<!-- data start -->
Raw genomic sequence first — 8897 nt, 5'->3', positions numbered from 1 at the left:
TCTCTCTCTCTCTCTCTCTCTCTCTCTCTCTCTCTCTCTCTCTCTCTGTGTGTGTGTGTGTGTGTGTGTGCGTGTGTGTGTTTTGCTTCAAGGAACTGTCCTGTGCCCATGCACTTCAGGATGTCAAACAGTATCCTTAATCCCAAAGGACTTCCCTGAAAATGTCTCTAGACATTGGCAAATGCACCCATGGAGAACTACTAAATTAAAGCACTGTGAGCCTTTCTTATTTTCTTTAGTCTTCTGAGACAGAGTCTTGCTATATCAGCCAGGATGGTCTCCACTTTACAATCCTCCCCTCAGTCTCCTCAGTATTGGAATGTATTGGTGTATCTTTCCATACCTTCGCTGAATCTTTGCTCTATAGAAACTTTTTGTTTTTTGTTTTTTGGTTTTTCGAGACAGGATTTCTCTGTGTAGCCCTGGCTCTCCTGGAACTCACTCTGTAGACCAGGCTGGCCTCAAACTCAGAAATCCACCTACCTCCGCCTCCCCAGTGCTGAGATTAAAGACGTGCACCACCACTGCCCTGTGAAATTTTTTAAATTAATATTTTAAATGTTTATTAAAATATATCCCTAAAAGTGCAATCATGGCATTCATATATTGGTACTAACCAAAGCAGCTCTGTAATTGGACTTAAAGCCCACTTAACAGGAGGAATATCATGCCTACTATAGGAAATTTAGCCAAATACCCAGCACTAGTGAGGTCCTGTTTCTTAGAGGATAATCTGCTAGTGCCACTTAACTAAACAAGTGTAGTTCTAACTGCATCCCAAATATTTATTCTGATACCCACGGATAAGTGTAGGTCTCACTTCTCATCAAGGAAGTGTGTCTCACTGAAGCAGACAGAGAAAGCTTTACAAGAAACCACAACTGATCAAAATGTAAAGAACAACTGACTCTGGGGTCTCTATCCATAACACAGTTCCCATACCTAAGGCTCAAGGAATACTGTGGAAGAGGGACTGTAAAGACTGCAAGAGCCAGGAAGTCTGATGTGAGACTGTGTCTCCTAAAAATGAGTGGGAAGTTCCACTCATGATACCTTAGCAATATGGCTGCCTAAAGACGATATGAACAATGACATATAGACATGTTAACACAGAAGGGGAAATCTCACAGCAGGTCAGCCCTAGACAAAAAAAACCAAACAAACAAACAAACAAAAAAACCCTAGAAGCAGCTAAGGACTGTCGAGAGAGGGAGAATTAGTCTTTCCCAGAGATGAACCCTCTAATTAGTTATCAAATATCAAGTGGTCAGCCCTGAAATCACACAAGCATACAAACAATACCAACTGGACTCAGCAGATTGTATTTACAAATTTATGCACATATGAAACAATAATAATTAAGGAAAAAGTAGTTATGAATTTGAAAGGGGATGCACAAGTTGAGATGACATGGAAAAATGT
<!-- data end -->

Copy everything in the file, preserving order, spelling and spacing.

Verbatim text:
Raw genomic sequence first — 8897 nt, 5'->3', positions numbered from 1 at the left:
TCTCTCTCTCTCTCTCTCTCTCTCTCTCTCTCTCTCTCTCTCTCTCTGTGTGTGTGTGTGTGTGTGTGTGCGTGTGTGTGTTTTGCTTCAAGGAACTGTCCTGTGCCCATGCACTTCAGGATGTCAAACAGTATCCTTAATCCCAAAGGACTTCCCTGAAAATGTCTCTAGACATTGGCAAATGCACCCATGGAGAACTACTAAATTAAAGCACTGTGAGCCTTTCTTATTTTCTTTAGTCTTCTGAGACAGAGTCTTGCTATATCAGCCAGGATGGTCTCCACTTTACAATCCTCCCCTCAGTCTCCTCAGTATTGGAATGTATTGGTGTATCTTTCCATACCTTCGCTGAATCTTTGCTCTATAGAAACTTTTTGTTTTTTGTTTTTTGGTTTTTCGAGACAGGATTTCTCTGTGTAGCCCTGGCTCTCCTGGAACTCACTCTGTAGACCAGGCTGGCCTCAAACTCAGAAATCCACCTACCTCCGCCTCCCCAGTGCTGAGATTAAAGACGTGCACCACCACTGCCCTGTGAAATTTTTTAAATTAATATTTTAAATGTTTATTAAAATATATCCCTAAAAGTGCAATCATGGCATTCATATATTGGTACTAACCAAAGCAGCTCTGTAATTGGACTTAAAGCCCACTTAACAGGAGGAATATCATGCCTACTATAGGAAATTTAGCCAAATACCCAGCACTAGTGAGGTCCTGTTTCTTAGAGGATAATCTGCTAGTGCCACTTAACTAAACAAGTGTAGTTCTAACTGCATCCCAAATATTTATTCTGATACCCACGGATAAGTGTAGGTCTCACTTCTCATCAAGGAAGTGTGTCTCACTGAAGCAGACAGAGAAAGCTTTACAAGAAACCACAACTGATCAAAATGTAAAGAACAACTGACTCTGGGGTCTCTATCCATAACACAGTTCCCATACCTAAGGCTCAAGGAATACTGTGGAAGAGGGACTGTAAAGACTGCAAGAGCCAGGAAGTCTGATGTGAGACTGTGTCTCCTAAAAATGAGTGGGAAGTTCCACTCATGATACCTTAGCAATATGGCTGCCTAAAGACGATATGAACAATGACATATAGACATGTTAACACAGAAGGGGAAATCTCACAGCAGGTCAGCCCTAGACAAAAAAAACCAAACAAACAAACAAACAAAAAAACCCTAGAAGCAGCTAAGGACTGTCGAGAGAGGGAGAATTAGTCTTTCCCAGAGATGAACCCTCTAATTAGTTATCAAATATCAAGTGGTCAGCCCTGAAATCACACAAGCATACAAACAATACCAACTGGACTCAGCAGATTGTATTTACAAATTTATGCACATATGAAACAATAATAATTAAGGAAAAAGTAGTTATGAATTTGAAAGGGGATGCACAAGTTGAGATGACATGGAAAAATGT